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tical operation, it is entirely and equally adapted to the whole human race.

All men are guilty all condemned by the law - all diseased with sin — all under the yoke of Satan. To all alike therefore is that religion suited, which provides for our pardon, our deliverance, and our cure. But another reason of the universal applicability of the scheme of redemption, is the simplicity of the terms on which it is offered to our acceptance "Believe and live.” God gave his only begotten Son, that“ whosoever believeth in him might have everlasting life." "He that believeth on the Son hath everlasting life.” lieve on the Lord Jesus Christ, and thou shalt be saved, and thy house.”

That it is the duty of every man, as far as lies in his power, to examine the evidences of Christianity, and to mark and number the pillars which support the fabric of our faith, and that such a practice is of eminent use, both for the conviction of unbelievers and for the confirmation of Christians, is a truth which cannot be questioned. Nevertheless a practical belief of the gospel is usually found to rest on a far

* Essays on Christianity, No. iv.

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more simple ground. The Saviour is proposed to the sinner, and the sinner, when made sensible of his actual condition, will no more reject the Saviour, than a drowning man will refuse to lay hold on the arm which would draw him to the shore, and which is his only means of safety.

He who has just views of the holiness of God and of his own sinfulness, and feels the depth of his need by nature, will imbibe the gospel as simply and eagerly as the new-born babe its natural food; and just in proportion as his heart and conduct are influenced, will his understanding be opened to perceive the perfect fitness, and therefore the unquestionable truth, of the scheme of redemption.

When we reflect on the sublimity of the prins cipal doctrines of the Bible, we might be tempted to suppose that none but the most intellectual of men would be capable of embracing them. But Christianity, in its application to the understanding as well as to the heart, is evenly adapted to all men; embracing in its comprehensive grasp of charity, the most simple and the most cultivated of our species,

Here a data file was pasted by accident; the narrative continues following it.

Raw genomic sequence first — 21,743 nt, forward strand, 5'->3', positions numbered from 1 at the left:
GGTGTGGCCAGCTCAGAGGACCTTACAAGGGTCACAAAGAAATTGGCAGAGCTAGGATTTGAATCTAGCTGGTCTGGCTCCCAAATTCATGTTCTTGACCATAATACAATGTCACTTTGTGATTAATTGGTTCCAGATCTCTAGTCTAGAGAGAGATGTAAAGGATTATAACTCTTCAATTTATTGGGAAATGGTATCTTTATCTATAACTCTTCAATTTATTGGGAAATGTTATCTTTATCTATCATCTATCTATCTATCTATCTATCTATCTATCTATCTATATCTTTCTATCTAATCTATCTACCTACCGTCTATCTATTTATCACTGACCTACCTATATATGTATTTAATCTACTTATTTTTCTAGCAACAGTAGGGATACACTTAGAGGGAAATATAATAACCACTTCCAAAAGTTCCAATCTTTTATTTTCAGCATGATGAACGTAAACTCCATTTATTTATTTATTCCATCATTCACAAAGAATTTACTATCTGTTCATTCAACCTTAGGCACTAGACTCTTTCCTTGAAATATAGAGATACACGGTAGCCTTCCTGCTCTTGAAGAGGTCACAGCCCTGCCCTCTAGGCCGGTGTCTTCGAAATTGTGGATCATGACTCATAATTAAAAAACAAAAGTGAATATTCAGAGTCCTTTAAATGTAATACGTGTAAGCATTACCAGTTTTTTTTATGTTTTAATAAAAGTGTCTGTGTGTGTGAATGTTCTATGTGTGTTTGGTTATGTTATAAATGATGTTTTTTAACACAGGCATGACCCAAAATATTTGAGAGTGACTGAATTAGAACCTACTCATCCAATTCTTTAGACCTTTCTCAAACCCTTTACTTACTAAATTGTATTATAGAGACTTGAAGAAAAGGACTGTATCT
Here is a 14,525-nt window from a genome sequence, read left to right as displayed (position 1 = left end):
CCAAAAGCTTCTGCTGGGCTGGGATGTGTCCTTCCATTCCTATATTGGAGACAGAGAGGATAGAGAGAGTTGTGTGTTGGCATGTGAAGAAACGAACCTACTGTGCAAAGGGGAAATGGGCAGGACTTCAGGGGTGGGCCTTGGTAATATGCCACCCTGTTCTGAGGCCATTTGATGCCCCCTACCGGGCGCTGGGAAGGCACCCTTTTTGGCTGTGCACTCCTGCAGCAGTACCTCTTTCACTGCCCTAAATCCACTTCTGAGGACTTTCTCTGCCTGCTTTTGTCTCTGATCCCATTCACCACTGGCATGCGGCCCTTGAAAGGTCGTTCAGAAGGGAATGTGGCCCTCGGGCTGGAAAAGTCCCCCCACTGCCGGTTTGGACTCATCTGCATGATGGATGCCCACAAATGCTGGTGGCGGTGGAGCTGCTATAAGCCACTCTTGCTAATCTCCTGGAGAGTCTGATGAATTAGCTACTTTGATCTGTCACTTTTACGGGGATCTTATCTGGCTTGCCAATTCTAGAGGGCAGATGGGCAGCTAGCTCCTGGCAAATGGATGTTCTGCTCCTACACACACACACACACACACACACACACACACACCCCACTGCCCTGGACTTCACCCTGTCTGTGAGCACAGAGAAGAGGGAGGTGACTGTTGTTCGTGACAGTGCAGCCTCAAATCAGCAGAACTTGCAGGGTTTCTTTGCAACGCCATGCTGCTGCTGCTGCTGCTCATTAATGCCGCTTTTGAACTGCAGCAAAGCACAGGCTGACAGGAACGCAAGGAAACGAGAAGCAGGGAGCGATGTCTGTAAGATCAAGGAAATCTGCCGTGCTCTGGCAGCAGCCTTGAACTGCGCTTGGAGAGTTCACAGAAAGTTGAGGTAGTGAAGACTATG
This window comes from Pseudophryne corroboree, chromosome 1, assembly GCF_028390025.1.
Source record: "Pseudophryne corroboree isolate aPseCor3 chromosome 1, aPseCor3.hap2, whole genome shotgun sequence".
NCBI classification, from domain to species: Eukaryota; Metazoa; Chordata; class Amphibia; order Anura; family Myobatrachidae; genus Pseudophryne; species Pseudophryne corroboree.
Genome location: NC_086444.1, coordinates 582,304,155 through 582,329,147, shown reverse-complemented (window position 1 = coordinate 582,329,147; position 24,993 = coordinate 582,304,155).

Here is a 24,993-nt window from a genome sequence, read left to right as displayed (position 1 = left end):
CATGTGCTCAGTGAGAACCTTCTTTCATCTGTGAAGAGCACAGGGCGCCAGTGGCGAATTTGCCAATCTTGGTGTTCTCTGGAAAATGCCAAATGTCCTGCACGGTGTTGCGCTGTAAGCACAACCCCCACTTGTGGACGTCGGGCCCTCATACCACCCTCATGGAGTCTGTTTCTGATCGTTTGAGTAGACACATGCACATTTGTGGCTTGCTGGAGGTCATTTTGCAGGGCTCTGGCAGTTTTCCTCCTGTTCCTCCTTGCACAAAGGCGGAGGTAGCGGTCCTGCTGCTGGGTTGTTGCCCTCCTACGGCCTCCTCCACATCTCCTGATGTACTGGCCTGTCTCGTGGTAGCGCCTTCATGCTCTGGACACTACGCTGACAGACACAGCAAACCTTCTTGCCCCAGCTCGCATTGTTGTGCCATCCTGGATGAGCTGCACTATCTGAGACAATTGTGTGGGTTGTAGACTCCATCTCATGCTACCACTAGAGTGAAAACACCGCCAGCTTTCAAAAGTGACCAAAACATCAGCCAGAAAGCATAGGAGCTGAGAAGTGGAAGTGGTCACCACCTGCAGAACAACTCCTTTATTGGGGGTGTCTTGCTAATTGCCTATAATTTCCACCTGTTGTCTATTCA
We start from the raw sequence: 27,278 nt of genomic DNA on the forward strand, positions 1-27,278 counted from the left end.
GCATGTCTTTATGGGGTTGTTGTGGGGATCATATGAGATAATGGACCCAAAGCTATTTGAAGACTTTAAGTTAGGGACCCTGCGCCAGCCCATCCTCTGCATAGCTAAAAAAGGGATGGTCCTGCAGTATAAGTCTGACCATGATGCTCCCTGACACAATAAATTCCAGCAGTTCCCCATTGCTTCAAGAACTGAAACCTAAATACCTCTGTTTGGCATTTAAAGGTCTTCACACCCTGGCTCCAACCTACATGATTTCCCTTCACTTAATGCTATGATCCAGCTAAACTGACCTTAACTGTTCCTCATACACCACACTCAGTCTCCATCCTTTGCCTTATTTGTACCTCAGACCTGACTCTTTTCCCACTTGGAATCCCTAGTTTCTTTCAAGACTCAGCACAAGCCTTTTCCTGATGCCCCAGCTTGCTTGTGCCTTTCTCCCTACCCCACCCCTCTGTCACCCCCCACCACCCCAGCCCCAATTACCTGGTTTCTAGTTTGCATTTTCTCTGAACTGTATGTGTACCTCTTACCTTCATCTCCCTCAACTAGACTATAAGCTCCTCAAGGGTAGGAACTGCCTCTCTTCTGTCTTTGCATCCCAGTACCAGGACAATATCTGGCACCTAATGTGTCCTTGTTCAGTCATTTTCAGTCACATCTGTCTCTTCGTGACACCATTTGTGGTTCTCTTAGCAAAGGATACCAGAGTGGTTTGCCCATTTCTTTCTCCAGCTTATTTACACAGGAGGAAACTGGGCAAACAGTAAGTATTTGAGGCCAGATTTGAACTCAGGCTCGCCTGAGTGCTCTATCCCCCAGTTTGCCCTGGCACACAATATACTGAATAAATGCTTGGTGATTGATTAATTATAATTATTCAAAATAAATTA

While, as it regards their mode and nature, her mysteries are far beyond the comprehension of any man - in their practical bearing, in their suitableness to our need, in their saving efficacy, they are just as intelligible to the Indian convert, or to the illiterate peasant, as they are to the most profound and enlightened of philosophers.

Now I conceive that nothing can more clearly evince the wisdom as well as goodness of its Author, than this distinguishing provision. Were a vast and complex machine to be formed for some important temporal purpose universally interesting to men, although it might be put together on scientific principles, and display a matchless variety and combination of forces, foul would be that blot on the wisdom of its contriver, should much of art or science be required in applying it to its use. But when such a machine may be brought to bear upon its purpose,

with undeviating success, by means of a simple handle which a child may turn, then indeed are we fully satisfied that its maker understood his calling — then have we a perfect specimen of human ingenuity.

To conclude one of two alternatives is inevitable. Either the religion of the Bible comes from God, and is therefore unquestionably and perfectly true; or else this glorious system,-50 diversified in its parts, yet so simple in its operation, susceptible of no improvement even from the wisest of men, distinguished by features far beyond the reach of human conception, and yet fitted to the humblest as well as to the highest capacities, universally and perfectlý adapted to the spiritual need of all men is a forgery.

A forgery invented by whom? Not by persons of profound reasoning powers, belonging to some highly cultivated society, and skilled in all philosophy and learning; but of a few obscure, illiterate, Jewish fishermen !

Now it is surely no exaggeration to assert, that he who believes this latter alternative, has adopted the most preposterous of superstitions. Notwithstanding his pride of intellect and all his boasted show of reason, the ipfidel must take his place among the most credulous and irrational of mankind.

CONCLUSION.

To convince the cold, deliberate unbeliever, who has made up his mind to prefer a fathomless chaos to the beauty and order of revealed religion, I can scarcely venture to hope. In pity for the soul of such a man, I would pray God to put forth that pre-eminent work of grace, by which alone can be reclaimed the reckless speculator who tramples on the Son of God, despises the blood of his covenant, and contemns and derides the work of the Holy Spirit.

That many persons are to be met with in the present day who have been betrayed by a little knowledge* into this depth of error, is a melancholy fact. May they be brought to repentance before that awful period arrives when they shall hear a voice saying, - The day of your

* “ It is an assured truth, and a conclusion of experience, that a little or superficial knowledge of philosophy may incline the mind of man to atheism, but a farther proceeding therein doth bring the mind back again to religion.”—Lord Bacon's Advance ment of Learning, p. 10.

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